The script features an eight-minute intro illustrating Mavis' sad existence — nursing another hangover, Mavis drinks straight from a liter bottle of Diet Coke and makes a pathetic attempt to exercise with her Wii Fit. The scene features little dialogue, a change of pace for both Cody and Reitman, two filmmakers who have become defined by their rat-a-tat conversational style.
In "Young Adult," the emphasis is on more natural dialogue — or none at all. Rather, Cody wrote in very specific stage directions — the kind of dog Mavis owns, the type of car she drives, that she sends fake texts from her phone while waiting for her ex-boyfriend to show up at the local cheesy sports bar.
"I remember writing those little things into the script and feeling like this is great because I've been pigeonholed as somebody who only writes a certain kind of dialogue," said Cody. "To do all these things that require no dialogue is freeing for me."
After making a fruitless tour of the studios, "Young Adult" launched into high gear after Reitman came aboard. Cody had shown Reitman the script early on but it wasn't until his scheduled next project, "Labor Day," was delayed and he could nab Theron for the lead that he agreed to make the $12-million movie.
Reitman also signed on comedian Patton Oswalt to play Matt Freehauf, the local boy who was crippled by the high school jocks because they thought he was gay. Freehauf serves as both Mavis' moral compass and the person who understands her best.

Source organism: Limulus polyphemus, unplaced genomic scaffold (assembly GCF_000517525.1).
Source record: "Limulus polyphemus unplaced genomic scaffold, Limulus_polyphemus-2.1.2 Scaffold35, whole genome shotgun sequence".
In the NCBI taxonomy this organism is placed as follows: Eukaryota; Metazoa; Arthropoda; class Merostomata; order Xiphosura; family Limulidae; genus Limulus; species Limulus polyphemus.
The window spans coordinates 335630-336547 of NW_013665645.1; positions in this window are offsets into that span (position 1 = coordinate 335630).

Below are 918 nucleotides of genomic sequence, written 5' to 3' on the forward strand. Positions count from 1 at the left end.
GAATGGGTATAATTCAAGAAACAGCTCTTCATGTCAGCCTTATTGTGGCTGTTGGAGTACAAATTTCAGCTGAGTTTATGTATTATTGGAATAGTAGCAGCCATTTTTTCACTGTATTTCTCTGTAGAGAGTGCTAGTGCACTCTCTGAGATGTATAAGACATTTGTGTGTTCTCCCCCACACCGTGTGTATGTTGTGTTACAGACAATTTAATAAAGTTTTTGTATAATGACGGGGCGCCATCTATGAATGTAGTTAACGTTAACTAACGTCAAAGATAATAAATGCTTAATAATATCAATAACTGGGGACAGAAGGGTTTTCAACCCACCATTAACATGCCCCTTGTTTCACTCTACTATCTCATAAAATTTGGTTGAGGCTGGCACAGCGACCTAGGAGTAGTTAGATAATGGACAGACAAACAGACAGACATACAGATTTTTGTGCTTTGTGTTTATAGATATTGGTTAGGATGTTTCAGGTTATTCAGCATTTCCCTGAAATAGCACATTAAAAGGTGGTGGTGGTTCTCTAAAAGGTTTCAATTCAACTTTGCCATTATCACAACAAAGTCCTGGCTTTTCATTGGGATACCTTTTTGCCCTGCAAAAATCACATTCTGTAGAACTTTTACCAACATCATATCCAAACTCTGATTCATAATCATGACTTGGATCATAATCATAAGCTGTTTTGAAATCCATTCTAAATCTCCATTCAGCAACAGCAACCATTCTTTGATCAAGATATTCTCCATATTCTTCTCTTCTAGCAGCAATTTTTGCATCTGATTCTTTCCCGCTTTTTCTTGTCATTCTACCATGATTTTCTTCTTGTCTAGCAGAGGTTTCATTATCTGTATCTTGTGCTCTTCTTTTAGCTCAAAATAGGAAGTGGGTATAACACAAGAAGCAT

"He's the secret weapon of the film and he's the reason it works," said Reitman. "The audience watches the movie through Patton. He's saying the things they want to say."
Once the cast was in place, Cody and Reitman spent two weeks sharpening the script, eliminating any of Mavis' self-doubt, turning her into a modern-day monster who subsists on alcohol, mani/pedis and the Kardashians. "Yeah, I went darker," admitted Reitman. "If we are going to do a high-wire act, then let's get rid of the net."
Similar to Reitman, Theron signed on because of a third act she had never seen before on-screen. To say more, though, would ruin the surprise of the ending.
"In the third act of every movie, you learn this big lesson and then you change," said the South Africa-born actress. "But how many of us have experienced that in life? My life hasn't worked out that way. I'm still waiting for the third act to hit."
How audiences respond will be an interesting test. Paramount Pictures, the distributor of the movie, has been aggressively priming fans via a series a pop-up screenings around the country and through an online push that includes an expletive-laced clip of Mavis becoming completely unhinged.
The filmmakers hope it will make the conclusion of the film a bit more palatable.
"I'm leaving the audience at a crossroads in the middle of the desert," said Reitman. "It's not a simple ending. It's not going to have a simple feeling. I know the audience is going to walk out a little bit unsure about how they are supposed to feel…. It's a little scary to do that."
Sperling reported from Los Angeles. Horn reported from White Plains, N.Y.